3. A Personal Triumph in which the Hero fails to achieve the goal but manages to resolve his angst anyway as in Rocky, How to Train Your Dragon, or The Devil Wears Prada.
  4. A Personal Tragedy in which the Hero succeeds in achieving the goal but does not resolve his angst as in Chinatown, Silence of the Lambs, or The Dark Knight.

Getting back to archetypes, we can see why a Hero isn’t a true archetype but more of a stereotype who is created by making the same person in a story both the Protagonist and the Main Character.

Of course, the Protagonist is not always the Main Character.  Consider both the book and movie versions of To Kill A Mockingbird.  In the story, it is Atticus, the righteous lawyer (played by Gregory Peck in the movie) who is the Protagonist.  He has the goal of trying to get an acquittal for a black man wrongly accused of raping a white girl in a small southern town in the 1930s.  He fails to do so, and after the conviction the man is killed trying to escape.

But Atticus is not the Main Character of To Kill A Mockingbird.  The Main Character is Atticus’ young daughter Scout. We see the story through her eyes.  And scout is the one with a personal issue to resolve: She believes that Boo Radley, the emotional challenged man who is kept in a basement down the street by his family, is a monster – a boogeyman who would kill children if he ever got hold of them.

Yet Scout has never seen Boo but has only bought into the rumors about him.  In the course of the story, Boo secretly protects Scout and her brother from the wrath of the white girl’s father who seeks to harm them because of Atticus defending the black man.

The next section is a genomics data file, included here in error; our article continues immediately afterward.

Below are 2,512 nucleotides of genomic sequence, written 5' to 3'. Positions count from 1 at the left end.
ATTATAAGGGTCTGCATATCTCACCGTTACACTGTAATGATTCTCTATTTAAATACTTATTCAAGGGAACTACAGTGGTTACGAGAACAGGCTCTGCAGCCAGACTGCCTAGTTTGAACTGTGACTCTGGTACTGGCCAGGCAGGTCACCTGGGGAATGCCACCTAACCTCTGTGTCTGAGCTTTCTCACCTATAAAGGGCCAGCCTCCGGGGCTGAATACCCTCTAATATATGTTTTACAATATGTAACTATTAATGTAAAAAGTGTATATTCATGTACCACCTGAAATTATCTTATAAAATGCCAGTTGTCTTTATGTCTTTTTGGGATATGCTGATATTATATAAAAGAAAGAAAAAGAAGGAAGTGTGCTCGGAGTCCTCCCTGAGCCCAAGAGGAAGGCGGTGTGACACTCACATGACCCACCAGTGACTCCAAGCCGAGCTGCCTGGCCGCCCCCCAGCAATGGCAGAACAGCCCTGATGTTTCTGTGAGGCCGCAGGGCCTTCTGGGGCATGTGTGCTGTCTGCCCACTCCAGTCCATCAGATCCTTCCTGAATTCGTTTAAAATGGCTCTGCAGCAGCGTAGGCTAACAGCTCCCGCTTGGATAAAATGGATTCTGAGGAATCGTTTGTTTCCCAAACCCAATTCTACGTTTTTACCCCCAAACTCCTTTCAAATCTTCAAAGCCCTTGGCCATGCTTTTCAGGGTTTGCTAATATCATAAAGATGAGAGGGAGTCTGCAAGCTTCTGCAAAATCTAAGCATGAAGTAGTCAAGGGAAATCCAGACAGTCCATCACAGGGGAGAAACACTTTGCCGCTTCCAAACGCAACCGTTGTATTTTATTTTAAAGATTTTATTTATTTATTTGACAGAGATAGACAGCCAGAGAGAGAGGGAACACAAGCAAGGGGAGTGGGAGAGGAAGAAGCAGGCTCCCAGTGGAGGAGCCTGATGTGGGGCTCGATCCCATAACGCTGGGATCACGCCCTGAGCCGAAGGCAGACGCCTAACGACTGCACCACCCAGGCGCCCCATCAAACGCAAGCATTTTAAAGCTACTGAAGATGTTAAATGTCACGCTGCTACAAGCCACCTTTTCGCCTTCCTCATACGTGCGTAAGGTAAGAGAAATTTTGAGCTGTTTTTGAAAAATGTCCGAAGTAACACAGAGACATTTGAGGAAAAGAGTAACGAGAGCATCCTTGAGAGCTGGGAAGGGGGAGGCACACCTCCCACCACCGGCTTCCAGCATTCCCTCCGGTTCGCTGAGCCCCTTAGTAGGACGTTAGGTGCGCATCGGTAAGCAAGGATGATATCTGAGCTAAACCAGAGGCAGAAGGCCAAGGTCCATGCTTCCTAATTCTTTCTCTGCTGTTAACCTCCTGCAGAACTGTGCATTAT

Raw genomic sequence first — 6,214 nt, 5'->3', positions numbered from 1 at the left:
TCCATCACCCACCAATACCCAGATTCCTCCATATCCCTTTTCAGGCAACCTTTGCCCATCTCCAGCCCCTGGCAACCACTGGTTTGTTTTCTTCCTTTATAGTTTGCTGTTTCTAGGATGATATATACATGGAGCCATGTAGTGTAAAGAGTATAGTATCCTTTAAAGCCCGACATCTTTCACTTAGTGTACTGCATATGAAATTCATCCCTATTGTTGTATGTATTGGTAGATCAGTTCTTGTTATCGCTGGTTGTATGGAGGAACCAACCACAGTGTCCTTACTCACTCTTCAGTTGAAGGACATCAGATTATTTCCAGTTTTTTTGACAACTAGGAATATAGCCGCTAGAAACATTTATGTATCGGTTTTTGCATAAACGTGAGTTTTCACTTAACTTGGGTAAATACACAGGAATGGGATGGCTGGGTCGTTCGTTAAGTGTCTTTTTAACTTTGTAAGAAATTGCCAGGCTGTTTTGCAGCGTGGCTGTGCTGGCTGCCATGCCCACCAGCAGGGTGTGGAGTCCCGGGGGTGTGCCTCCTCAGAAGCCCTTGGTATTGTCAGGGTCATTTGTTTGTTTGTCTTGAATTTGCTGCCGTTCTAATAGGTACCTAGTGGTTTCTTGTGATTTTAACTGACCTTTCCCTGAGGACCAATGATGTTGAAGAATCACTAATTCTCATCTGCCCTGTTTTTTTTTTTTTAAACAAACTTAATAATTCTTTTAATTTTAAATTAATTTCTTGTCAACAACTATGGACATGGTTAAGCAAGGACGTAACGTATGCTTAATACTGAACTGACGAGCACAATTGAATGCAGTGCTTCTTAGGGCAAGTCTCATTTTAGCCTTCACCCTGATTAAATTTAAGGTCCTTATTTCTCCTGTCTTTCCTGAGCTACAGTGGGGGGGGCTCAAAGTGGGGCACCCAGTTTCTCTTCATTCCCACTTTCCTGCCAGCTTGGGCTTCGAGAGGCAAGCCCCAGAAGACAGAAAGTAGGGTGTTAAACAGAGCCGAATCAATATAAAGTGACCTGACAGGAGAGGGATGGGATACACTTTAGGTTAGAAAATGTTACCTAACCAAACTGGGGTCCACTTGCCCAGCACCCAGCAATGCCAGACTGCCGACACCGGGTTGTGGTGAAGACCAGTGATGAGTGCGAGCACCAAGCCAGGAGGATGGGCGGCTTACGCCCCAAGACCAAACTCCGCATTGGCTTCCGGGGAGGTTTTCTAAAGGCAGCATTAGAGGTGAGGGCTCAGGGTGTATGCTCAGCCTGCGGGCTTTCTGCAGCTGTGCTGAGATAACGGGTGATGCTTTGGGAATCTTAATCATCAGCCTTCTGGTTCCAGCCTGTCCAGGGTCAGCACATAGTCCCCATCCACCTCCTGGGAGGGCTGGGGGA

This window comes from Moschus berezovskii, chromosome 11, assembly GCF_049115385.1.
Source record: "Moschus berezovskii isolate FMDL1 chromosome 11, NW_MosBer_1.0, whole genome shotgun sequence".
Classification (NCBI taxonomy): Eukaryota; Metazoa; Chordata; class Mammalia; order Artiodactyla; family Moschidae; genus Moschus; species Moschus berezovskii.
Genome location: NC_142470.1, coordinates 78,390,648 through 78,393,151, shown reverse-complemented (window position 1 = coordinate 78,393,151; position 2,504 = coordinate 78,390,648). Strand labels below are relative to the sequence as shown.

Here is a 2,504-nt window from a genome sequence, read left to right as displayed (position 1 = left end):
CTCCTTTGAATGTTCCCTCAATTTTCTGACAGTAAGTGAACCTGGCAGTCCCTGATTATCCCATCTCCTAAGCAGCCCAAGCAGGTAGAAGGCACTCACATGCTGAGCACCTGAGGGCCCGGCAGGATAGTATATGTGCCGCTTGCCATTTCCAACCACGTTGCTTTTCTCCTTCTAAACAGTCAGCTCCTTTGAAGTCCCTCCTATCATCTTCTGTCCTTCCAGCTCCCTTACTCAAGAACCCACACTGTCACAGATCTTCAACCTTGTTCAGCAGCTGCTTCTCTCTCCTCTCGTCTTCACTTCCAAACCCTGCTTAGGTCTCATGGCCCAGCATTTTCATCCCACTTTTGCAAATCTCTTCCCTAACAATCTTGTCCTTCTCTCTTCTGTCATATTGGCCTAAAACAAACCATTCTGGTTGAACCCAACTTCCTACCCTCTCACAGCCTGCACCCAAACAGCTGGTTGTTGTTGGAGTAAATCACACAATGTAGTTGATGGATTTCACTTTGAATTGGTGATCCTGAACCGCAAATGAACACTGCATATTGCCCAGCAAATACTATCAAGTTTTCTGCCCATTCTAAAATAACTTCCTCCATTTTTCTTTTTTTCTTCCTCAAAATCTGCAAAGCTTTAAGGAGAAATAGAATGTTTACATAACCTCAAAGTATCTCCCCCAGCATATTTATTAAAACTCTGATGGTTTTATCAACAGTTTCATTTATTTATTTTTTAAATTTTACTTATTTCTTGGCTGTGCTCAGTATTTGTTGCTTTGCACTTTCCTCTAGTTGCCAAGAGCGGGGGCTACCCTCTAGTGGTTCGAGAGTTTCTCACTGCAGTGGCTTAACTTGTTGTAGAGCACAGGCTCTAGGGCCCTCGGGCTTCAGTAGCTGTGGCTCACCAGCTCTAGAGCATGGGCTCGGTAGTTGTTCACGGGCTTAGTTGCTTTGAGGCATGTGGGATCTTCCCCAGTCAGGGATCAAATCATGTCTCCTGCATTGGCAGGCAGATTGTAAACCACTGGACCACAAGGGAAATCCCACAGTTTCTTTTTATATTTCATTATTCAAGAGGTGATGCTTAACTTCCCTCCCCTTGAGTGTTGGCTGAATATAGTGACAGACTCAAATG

In the end, Scout realizes that it is Boo who has always looked after them from the shadows.  She had him all wrong, and she now smiles and accepts him for the caring man he really is.

And so, the message of To Kill A Mockingbird is that we (even innocent children) can be prejudiced whenever we prejudge someone based on hearsay and rumor, rather than by our own experience.

Imagine if Atticus were the Main Character instead.  Then the reader/audience would come out of the story feeling all self-righteous by standing in Atticus’ shoes.  Atticus never wavers in his belief in fair justice, so he has nothing to grapple with.  But by making Scout the Main Character, the message strikes home to the reader/audience at an almost subconscious level – deep enough to possibly make us all reconsider our preconceptions about others.